Staggering EMU supported

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The Independent Online
STRONG backing for a multi- speed approach to European monetary union, in which countries could join at different times, came yesterday from Hilmar Kopper, head of Deutsche Bank, Germany's largest.

In the aftermath of 'Black Wednesday' he said he believed Europe would move towards monetary union at several different speeds. In a speech in London, Mr Kopper said he found it astonishing that this approach had caused so much confusion.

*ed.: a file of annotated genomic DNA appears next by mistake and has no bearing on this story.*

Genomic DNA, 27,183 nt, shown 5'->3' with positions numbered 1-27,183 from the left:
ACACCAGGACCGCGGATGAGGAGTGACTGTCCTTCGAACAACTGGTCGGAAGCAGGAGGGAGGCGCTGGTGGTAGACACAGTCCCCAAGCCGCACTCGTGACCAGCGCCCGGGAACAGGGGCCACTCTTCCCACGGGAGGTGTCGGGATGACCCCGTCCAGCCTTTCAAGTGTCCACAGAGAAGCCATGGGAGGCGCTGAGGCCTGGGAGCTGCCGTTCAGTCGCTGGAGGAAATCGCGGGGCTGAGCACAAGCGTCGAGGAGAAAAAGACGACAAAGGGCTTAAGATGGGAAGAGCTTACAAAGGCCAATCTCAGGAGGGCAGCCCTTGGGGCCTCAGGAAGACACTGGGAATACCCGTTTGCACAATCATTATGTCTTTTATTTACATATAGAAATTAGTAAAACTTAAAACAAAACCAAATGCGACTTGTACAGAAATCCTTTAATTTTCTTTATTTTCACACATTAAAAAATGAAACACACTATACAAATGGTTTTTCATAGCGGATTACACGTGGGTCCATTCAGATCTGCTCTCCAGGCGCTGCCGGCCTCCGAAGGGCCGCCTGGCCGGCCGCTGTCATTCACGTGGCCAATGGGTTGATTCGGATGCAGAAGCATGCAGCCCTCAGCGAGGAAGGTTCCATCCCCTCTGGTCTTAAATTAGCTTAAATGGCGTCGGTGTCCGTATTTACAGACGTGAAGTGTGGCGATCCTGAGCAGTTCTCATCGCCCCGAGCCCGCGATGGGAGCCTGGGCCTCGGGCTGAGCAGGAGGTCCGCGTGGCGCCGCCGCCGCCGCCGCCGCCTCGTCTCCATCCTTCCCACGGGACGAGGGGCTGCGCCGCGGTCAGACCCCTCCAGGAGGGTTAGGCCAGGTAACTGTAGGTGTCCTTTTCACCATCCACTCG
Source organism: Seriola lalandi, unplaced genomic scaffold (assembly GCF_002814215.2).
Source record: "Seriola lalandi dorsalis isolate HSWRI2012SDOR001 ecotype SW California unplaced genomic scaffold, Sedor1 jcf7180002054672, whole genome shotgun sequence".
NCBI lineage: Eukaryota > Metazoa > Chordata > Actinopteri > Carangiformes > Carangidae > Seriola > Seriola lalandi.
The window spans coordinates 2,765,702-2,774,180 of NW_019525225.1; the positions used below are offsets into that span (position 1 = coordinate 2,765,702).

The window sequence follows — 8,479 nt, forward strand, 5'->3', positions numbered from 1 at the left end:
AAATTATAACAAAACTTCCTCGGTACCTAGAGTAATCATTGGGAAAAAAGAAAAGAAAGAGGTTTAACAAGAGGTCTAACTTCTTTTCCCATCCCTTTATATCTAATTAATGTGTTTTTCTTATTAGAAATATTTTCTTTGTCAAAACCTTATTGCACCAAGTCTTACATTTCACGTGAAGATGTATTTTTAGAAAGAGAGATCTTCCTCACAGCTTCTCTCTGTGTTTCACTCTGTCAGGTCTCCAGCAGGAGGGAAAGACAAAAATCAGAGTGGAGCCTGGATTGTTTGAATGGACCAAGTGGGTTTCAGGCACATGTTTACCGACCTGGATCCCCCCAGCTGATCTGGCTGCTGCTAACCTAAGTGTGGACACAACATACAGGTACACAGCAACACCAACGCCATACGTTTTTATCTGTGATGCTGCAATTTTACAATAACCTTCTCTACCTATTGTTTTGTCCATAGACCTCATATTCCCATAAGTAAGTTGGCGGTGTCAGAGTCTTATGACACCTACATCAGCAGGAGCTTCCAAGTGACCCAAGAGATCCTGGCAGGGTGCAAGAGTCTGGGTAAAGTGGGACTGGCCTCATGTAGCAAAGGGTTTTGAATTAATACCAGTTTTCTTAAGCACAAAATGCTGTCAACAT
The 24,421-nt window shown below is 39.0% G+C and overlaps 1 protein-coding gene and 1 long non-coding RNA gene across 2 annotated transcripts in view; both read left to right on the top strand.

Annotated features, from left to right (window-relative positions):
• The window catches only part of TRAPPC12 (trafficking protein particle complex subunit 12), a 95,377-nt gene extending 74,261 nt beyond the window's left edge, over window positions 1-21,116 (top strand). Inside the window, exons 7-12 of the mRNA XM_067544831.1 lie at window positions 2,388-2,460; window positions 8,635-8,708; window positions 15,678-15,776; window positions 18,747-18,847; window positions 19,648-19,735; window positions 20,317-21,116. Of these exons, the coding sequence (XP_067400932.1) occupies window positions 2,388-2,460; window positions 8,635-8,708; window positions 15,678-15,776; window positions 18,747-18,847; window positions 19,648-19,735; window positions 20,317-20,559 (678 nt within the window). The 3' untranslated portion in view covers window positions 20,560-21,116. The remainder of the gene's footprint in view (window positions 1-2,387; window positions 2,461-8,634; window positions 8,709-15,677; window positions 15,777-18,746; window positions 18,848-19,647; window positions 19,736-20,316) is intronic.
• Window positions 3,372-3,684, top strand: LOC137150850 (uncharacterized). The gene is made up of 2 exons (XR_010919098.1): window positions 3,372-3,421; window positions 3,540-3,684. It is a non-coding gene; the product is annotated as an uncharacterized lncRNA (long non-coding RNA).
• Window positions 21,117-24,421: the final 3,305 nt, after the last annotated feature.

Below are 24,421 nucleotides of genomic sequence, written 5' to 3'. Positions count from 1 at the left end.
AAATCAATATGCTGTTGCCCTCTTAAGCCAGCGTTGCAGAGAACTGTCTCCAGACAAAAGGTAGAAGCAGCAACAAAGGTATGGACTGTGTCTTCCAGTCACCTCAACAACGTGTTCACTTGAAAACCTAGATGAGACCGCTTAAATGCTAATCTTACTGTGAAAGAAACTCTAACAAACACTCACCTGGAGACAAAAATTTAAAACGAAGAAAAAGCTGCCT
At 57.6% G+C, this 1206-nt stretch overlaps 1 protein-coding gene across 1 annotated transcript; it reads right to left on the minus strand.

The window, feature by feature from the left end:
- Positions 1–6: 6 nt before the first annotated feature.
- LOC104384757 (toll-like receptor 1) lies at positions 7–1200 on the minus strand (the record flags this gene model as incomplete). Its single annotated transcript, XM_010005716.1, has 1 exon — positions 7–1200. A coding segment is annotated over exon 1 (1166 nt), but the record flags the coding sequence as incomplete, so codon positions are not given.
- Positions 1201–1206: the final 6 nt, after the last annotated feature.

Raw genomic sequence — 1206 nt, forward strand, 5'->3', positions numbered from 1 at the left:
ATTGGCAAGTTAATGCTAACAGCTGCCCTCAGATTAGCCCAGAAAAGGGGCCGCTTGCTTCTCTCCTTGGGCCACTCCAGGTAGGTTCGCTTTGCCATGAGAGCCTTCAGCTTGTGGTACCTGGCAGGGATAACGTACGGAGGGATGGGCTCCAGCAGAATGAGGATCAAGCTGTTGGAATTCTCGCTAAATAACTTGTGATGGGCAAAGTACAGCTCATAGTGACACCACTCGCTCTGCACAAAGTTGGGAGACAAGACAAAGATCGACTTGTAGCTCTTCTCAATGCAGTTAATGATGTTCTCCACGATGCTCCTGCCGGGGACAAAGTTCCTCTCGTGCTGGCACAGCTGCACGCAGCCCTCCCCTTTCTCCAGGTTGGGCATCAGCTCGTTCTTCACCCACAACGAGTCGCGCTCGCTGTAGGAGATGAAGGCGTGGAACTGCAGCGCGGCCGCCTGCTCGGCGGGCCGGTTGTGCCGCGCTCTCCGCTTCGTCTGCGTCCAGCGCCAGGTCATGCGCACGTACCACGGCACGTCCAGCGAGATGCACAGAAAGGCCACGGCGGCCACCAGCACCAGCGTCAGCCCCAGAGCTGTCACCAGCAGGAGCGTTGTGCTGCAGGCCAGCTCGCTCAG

Movement at more than one speed had been a characteristic of the entire course of European integration. The Maastricht treaty prescribed 'nothing other than a step-by-step approach'.

Britain was ahead of Germany and several other countries in introducing complete freedom of capital movement. The exchange rate mechanism began in 1979, without the UK, and the Schengen agreement removing border controls was between eight of the 12 member states.

Mr Kopper said: 'I wish to stress that, in the long term, I cannot imagine European integration without the UK with its parliamentary system, and also with London, in its role as a financial centre.'

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